Shows Owners of Midcentury Homes How to 'Love the House You're in'

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With growing interest in updating houses built in the 1940s, 50s and 60s, launches additional features

Retro Renovation

Today the number of products available to complement a midcentury home's original style are growing, because the interest -- and the need -- are there

Buy granite countertops, or shine up the old laminate? Glass mosaic, or clean grout for the pink bathroom tile? New drywall, or keep the cherry paneling in the den?

In today's economy, owners of older homes are looking at their homes' original features in a new, more value-conscious light -- and tackling their home improvement projects starting with working what they have. At the same time, interest in midcentury homes is increasing. In response to this growing trend, has launched additional features to help homeowners who are updating houses built in the 1940s, 50s and 60s.

"Even when money is tight, people want to continue with to improve their homes," says Pam Kueber, publisher of "The good news for owners of midcentury homes, is that preserving and playing up the design of your home's retro features is not only frugal, the look is also in sync with the times -- unpretentious, comforting and stylish."

There were more than 30 million midcentury homes built all across North America from 1946 through the 50s and 60s. "A new generation of buyers is quickly growing to appreciate that even the smallest of these homes can have a special charm. They also are discovering that updates that complement a home's era won't seem dated and can be a smart investment," Kueber adds.

Jeanne, of Dearborn, Mich., found searching for ways to clean bathroom tile in the 1952 home she bought late last year. "I've noticed a trend with my home buying experiences," she said. "This is the fourth house I've owned in my adult life and each home was built in the late 40s/early 50s and purchased from the original owners. None of the homes were extensively updated, either, and had most of the original interiors intact. This home needs quite a bit of updating, and since I love midcentury modern, this blog is helping me get ideas and resources for hardware and more."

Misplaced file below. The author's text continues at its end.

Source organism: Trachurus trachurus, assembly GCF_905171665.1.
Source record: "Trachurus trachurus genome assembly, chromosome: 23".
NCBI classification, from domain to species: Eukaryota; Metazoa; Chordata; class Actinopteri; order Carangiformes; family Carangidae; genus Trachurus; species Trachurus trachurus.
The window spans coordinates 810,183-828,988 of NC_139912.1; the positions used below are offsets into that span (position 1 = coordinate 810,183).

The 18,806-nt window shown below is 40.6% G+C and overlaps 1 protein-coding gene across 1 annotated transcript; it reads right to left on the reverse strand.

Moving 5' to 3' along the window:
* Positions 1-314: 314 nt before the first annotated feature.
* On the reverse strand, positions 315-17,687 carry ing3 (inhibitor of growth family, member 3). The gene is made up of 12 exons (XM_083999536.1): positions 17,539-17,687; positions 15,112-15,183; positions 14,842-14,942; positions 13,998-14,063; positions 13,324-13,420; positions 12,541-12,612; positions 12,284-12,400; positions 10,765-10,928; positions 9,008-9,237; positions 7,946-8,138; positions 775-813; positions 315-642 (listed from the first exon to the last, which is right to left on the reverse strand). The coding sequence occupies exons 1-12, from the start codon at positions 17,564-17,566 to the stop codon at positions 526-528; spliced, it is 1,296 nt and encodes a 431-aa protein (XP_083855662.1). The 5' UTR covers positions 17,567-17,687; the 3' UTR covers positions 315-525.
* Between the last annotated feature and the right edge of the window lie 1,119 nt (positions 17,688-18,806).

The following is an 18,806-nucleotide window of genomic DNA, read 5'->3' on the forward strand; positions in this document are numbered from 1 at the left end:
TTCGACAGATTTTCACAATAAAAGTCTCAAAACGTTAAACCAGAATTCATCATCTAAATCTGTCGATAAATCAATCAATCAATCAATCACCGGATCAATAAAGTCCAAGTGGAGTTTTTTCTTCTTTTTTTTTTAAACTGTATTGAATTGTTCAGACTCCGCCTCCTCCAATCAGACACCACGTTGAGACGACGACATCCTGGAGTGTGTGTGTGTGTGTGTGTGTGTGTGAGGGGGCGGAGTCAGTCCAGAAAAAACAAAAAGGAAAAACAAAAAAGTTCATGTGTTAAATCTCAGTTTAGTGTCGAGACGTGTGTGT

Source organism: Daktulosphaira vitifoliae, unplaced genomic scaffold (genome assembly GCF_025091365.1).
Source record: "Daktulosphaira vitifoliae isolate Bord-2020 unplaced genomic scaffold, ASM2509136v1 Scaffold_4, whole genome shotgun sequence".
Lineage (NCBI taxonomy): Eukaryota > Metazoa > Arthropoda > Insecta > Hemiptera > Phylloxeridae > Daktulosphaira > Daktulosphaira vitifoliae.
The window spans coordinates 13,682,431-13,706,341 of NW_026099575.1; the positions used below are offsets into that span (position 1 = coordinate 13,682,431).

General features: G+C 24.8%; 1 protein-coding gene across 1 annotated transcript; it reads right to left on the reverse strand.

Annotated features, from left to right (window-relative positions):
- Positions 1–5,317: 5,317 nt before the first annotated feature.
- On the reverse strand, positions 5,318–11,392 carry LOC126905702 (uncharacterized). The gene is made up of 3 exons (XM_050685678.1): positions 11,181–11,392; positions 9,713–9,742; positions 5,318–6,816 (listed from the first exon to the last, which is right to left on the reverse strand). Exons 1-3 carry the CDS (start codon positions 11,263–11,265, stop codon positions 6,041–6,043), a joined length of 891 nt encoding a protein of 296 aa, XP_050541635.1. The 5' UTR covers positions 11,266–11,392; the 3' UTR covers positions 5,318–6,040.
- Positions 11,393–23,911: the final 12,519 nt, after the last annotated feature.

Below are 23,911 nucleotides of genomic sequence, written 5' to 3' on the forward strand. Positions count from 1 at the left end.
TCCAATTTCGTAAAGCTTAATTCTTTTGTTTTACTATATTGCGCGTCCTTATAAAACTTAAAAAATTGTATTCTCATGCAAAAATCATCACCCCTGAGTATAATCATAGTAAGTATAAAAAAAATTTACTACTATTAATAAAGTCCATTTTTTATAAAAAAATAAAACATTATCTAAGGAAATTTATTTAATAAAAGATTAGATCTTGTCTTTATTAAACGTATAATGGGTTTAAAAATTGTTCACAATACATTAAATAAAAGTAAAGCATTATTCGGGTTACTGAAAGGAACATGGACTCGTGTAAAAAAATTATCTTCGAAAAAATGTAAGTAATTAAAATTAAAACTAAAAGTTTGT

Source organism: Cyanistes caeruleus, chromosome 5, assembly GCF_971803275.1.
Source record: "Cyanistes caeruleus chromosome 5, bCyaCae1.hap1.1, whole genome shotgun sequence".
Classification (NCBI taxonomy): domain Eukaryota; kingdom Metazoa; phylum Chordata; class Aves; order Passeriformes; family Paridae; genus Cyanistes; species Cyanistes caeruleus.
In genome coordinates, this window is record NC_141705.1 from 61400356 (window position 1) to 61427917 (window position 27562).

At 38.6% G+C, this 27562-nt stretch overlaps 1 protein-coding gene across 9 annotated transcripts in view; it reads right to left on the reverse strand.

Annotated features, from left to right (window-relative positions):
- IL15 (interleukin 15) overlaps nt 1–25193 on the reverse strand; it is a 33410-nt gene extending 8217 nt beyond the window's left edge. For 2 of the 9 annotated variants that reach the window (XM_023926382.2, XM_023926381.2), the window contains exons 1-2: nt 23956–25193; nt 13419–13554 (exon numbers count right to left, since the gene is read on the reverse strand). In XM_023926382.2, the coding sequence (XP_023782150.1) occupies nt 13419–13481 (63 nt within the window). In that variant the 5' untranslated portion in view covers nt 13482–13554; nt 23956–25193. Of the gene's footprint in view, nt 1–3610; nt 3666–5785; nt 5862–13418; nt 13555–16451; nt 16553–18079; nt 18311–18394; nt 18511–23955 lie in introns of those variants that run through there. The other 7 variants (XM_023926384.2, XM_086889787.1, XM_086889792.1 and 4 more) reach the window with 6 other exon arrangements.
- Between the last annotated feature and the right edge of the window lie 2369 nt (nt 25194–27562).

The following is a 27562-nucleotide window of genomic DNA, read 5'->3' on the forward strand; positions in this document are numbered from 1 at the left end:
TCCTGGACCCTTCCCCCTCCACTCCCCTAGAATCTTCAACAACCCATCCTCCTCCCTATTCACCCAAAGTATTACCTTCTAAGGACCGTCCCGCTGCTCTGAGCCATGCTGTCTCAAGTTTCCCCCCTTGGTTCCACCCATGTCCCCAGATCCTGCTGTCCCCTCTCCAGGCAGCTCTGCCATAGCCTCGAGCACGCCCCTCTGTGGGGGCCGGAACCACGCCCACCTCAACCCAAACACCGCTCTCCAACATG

Another reader, Linda of Ottawa, Ontario, explains, "I plan to renovate my parents' postwar (circa 1947) Victory home later this year, mainly to increase its energy efficiency. I feel that these houses haven't gotten a lot of respect, and that's a shame because I think they represent an important part of our history. The blog has given me lots of ideas to do my parents' little house proud."

Readership of has doubled over the past five months, and the site now reaches 50,000 readers monthly, Kueber says. There are more than 1,000 articles, with the site focusing on products and ideas suitable for a retro kitchen, retro bathroom and other spaces. The site also features readers and their homes, midcentury collectibles like furniture and lighting, and a forum to connect buyers and sellers of vintage steel kitchen cabinets. The latest update adds new pages and photo galleries and improved navigation.

"Today the number of products available to complement a midcentury home's original style are growing, because the interest -- and the need -- are there," Kueber says.

Facts about postwar homes:

  • While many people associate ranch homes with this period, colonial and Cape styles also were very popular, and split levels started to appear by the mid-1950s. Most often, homes were a mix and match of styles both inside and out.
  • Postwar homes were often no more than 1,000 s.f. in size. While small by recent standards, this compact footprint appeals to many homeowners interested in living in a space that consumes fewer resources. These homes also are often located in America's first "freeway suburbs" closer to urban cores, meaning a shorter commute and lower fuel costs.


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